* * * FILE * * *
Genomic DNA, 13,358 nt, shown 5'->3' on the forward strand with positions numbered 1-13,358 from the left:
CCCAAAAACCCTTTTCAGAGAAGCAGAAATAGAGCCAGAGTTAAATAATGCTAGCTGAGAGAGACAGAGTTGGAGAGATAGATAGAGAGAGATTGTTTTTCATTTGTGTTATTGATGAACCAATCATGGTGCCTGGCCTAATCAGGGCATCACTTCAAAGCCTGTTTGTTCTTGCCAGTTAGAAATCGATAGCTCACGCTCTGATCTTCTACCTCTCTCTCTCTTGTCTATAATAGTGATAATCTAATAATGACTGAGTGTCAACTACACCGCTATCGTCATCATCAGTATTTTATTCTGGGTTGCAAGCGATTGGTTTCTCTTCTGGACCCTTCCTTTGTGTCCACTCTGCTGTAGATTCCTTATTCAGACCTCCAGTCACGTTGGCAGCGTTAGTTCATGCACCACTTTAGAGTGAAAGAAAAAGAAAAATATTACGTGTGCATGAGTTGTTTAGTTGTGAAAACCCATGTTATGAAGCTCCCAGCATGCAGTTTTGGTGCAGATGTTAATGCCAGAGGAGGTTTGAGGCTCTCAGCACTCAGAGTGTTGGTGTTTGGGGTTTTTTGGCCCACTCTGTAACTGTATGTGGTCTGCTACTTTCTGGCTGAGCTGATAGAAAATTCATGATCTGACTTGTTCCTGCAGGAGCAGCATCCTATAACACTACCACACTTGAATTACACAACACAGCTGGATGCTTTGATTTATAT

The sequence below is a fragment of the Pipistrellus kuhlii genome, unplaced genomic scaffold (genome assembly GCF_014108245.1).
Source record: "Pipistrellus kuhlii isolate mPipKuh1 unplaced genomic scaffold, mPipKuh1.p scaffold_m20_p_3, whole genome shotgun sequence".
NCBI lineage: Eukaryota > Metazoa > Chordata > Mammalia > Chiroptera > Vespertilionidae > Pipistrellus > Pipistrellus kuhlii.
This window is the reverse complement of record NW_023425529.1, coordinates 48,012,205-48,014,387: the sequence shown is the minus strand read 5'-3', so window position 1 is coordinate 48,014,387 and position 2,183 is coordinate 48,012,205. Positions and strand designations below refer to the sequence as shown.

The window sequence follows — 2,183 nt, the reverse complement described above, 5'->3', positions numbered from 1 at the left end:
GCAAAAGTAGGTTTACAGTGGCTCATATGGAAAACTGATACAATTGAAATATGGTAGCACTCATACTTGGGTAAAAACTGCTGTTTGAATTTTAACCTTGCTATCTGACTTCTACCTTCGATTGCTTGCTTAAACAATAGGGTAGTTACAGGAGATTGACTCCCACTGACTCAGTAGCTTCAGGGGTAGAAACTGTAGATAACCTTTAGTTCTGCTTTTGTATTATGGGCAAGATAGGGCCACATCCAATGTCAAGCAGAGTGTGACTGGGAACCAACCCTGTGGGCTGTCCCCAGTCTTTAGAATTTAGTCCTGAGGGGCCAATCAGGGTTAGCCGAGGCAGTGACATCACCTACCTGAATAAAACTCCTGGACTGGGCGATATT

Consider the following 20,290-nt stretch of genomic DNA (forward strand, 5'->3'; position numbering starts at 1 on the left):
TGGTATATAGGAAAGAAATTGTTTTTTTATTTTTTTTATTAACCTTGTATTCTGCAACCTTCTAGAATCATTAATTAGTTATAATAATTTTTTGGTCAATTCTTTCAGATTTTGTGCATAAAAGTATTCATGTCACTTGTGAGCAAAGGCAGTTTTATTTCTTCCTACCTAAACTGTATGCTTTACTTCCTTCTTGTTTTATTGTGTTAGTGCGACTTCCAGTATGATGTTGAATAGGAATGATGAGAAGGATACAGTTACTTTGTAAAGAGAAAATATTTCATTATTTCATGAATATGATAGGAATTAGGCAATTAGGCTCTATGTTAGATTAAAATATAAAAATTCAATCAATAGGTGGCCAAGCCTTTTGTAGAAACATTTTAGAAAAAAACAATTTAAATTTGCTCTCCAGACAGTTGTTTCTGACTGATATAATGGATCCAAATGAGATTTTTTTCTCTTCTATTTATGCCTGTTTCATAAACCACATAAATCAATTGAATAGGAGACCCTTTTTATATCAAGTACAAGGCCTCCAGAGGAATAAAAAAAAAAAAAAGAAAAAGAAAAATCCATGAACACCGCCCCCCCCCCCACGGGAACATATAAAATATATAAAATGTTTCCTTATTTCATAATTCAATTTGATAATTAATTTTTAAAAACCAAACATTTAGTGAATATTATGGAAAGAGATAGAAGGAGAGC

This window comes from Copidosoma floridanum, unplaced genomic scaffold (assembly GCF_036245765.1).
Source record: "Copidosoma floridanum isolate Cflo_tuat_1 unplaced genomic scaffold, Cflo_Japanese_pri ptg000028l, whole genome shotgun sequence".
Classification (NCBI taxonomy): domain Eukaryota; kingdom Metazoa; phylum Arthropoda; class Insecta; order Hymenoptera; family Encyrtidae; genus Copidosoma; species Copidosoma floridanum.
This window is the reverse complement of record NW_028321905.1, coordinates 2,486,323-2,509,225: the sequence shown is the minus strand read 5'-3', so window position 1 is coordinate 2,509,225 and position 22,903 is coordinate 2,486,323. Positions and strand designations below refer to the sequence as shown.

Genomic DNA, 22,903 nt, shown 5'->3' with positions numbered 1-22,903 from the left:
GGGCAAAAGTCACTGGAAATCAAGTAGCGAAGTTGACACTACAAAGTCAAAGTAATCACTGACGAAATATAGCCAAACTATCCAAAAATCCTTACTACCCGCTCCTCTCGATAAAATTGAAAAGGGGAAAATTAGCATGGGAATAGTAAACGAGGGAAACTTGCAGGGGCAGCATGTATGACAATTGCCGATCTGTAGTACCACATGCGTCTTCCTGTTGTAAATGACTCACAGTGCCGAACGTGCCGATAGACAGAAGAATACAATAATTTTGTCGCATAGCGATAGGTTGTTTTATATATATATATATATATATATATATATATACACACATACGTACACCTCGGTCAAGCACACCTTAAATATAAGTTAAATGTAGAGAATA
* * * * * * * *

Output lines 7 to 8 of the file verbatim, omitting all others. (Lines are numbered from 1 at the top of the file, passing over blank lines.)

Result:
The window sequence follows — 2,183 nt, the reverse complement described above, 5'->3', positions numbered from 1 at the left end:
GCAAAAGTAGGTTTACAGTGGCTCATATGGAAAACTGATACAATTGAAATATGGTAGCACTCATACTTGGGTAAAAACTGCTGTTTGAATTTTAACCTTGCTATCTGACTTCTACCTTCGATTGCTTGCTTAAACAATAGGGTAGTTACAGGAGATTGACTCCCACTGACTCAGTAGCTTCAGGGGTAGAAACTGTAGATAACCTTTAGTTCTGCTTTTGTATTATGGGCAAGATAGGGCCACATCCAATGTCAAGCAGAGTGTGACTGGGAACCAACCCTGTGGGCTGTCCCCAGTCTTTAGAATTTAGTCCTGAGGGGCCAATCAGGGTTAGCCGAGGCAGTGACATCACCTACCTGAATAAAACTCCTGGACTGGGCGATATT